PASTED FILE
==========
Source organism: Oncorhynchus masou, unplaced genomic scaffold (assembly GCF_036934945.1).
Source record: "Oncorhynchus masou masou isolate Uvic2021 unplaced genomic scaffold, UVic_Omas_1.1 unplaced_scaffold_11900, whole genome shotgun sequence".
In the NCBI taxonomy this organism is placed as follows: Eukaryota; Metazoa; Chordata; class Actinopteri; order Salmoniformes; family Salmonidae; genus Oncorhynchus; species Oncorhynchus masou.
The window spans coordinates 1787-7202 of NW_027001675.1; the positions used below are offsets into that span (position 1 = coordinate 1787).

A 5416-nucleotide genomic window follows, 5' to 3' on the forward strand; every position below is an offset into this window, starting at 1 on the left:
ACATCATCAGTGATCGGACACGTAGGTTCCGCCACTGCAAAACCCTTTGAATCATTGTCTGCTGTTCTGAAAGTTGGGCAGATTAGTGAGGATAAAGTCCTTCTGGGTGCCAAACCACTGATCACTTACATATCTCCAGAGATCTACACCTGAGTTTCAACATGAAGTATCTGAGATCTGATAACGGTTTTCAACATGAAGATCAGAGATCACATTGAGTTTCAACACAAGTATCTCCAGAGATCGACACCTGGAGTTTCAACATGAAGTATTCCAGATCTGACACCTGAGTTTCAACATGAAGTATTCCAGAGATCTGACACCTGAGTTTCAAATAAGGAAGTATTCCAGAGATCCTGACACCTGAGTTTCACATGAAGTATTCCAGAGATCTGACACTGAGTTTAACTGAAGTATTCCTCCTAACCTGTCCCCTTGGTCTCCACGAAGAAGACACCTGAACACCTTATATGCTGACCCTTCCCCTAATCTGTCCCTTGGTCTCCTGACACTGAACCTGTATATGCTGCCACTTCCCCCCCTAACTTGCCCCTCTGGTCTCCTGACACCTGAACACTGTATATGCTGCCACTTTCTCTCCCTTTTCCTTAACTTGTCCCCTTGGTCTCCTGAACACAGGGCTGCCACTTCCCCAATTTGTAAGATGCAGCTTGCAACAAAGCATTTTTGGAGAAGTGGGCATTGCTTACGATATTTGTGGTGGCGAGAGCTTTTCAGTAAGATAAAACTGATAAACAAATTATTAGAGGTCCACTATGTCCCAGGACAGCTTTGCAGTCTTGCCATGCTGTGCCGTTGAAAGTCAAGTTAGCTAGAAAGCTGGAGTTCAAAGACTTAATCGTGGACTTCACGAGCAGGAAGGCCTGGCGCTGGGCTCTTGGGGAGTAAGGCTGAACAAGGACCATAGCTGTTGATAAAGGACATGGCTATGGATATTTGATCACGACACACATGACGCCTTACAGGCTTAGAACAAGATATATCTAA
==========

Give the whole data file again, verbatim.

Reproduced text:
Source organism: Oncorhynchus masou, unplaced genomic scaffold (assembly GCF_036934945.1).
Source record: "Oncorhynchus masou masou isolate Uvic2021 unplaced genomic scaffold, UVic_Omas_1.1 unplaced_scaffold_11900, whole genome shotgun sequence".
In the NCBI taxonomy this organism is placed as follows: Eukaryota; Metazoa; Chordata; class Actinopteri; order Salmoniformes; family Salmonidae; genus Oncorhynchus; species Oncorhynchus masou.
The window spans coordinates 1787-7202 of NW_027001675.1; the positions used below are offsets into that span (position 1 = coordinate 1787).

A 5416-nucleotide genomic window follows, 5' to 3' on the forward strand; every position below is an offset into this window, starting at 1 on the left:
ACATCATCAGTGATCGGACACGTAGGTTCCGCCACTGCAAAACCCTTTGAATCATTGTCTGCTGTTCTGAAAGTTGGGCAGATTAGTGAGGATAAAGTCCTTCTGGGTGCCAAACCACTGATCACTTACATATCTCCAGAGATCTACACCTGAGTTTCAACATGAAGTATCTGAGATCTGATAACGGTTTTCAACATGAAGATCAGAGATCACATTGAGTTTCAACACAAGTATCTCCAGAGATCGACACCTGGAGTTTCAACATGAAGTATTCCAGATCTGACACCTGAGTTTCAACATGAAGTATTCCAGAGATCTGACACCTGAGTTTCAAATAAGGAAGTATTCCAGAGATCCTGACACCTGAGTTTCACATGAAGTATTCCAGAGATCTGACACTGAGTTTAACTGAAGTATTCCTCCTAACCTGTCCCCTTGGTCTCCACGAAGAAGACACCTGAACACCTTATATGCTGACCCTTCCCCTAATCTGTCCCTTGGTCTCCTGACACTGAACCTGTATATGCTGCCACTTCCCCCCCTAACTTGCCCCTCTGGTCTCCTGACACCTGAACACTGTATATGCTGCCACTTTCTCTCCCTTTTCCTTAACTTGTCCCCTTGGTCTCCTGAACACAGGGCTGCCACTTCCCCAATTTGTAAGATGCAGCTTGCAACAAAGCATTTTTGGAGAAGTGGGCATTGCTTACGATATTTGTGGTGGCGAGAGCTTTTCAGTAAGATAAAACTGATAAACAAATTATTAGAGGTCCACTATGTCCCAGGACAGCTTTGCAGTCTTGCCATGCTGTGCCGTTGAAAGTCAAGTTAGCTAGAAAGCTGGAGTTCAAAGACTTAATCGTGGACTTCACGAGCAGGAAGGCCTGGCGCTGGGCTCTTGGGGAGTAAGGCTGAACAAGGACCATAGCTGTTGATAAAGGACATGGCTATGGATATTTGATCACGACACACATGACGCCTTACAGGCTTAGAACAAGATATATCTAA